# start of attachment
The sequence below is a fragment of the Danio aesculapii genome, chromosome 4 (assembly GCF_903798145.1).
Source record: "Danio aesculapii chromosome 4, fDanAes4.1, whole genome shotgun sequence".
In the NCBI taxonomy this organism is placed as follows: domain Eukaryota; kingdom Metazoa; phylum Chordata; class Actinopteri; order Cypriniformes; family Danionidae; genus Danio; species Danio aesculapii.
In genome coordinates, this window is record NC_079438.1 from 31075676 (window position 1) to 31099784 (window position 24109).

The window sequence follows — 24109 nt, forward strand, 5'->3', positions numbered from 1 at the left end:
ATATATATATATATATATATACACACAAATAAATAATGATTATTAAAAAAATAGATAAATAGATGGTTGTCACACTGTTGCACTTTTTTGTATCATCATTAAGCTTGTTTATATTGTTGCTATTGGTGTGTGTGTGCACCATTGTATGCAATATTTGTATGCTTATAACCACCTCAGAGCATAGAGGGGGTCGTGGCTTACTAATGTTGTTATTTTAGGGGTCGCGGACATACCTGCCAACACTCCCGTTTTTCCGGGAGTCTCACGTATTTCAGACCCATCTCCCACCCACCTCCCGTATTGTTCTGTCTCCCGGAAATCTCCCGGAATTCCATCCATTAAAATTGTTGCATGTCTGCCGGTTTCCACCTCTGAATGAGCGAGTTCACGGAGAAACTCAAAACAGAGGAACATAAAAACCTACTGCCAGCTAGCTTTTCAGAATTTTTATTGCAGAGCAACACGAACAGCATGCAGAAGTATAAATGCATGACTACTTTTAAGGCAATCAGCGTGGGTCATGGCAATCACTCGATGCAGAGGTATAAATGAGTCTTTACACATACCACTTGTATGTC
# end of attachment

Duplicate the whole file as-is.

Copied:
The sequence below is a fragment of the Danio aesculapii genome, chromosome 4 (assembly GCF_903798145.1).
Source record: "Danio aesculapii chromosome 4, fDanAes4.1, whole genome shotgun sequence".
In the NCBI taxonomy this organism is placed as follows: domain Eukaryota; kingdom Metazoa; phylum Chordata; class Actinopteri; order Cypriniformes; family Danionidae; genus Danio; species Danio aesculapii.
In genome coordinates, this window is record NC_079438.1 from 31075676 (window position 1) to 31099784 (window position 24109).

The window sequence follows — 24109 nt, forward strand, 5'->3', positions numbered from 1 at the left end:
ATATATATATATATATATATACACACAAATAAATAATGATTATTAAAAAAATAGATAAATAGATGGTTGTCACACTGTTGCACTTTTTTGTATCATCATTAAGCTTGTTTATATTGTTGCTATTGGTGTGTGTGTGCACCATTGTATGCAATATTTGTATGCTTATAACCACCTCAGAGCATAGAGGGGGTCGTGGCTTACTAATGTTGTTATTTTAGGGGTCGCGGACATACCTGCCAACACTCCCGTTTTTCCGGGAGTCTCACGTATTTCAGACCCATCTCCCACCCACCTCCCGTATTGTTCTGTCTCCCGGAAATCTCCCGGAATTCCATCCATTAAAATTGTTGCATGTCTGCCGGTTTCCACCTCTGAATGAGCGAGTTCACGGAGAAACTCAAAACAGAGGAACATAAAAACCTACTGCCAGCTAGCTTTTCAGAATTTTTATTGCAGAGCAACACGAACAGCATGCAGAAGTATAAATGCATGACTACTTTTAAGGCAATCAGCGTGGGTCATGGCAATCACTCGATGCAGAGGTATAAATGAGTCTTTACACATACCACTTGTATGTC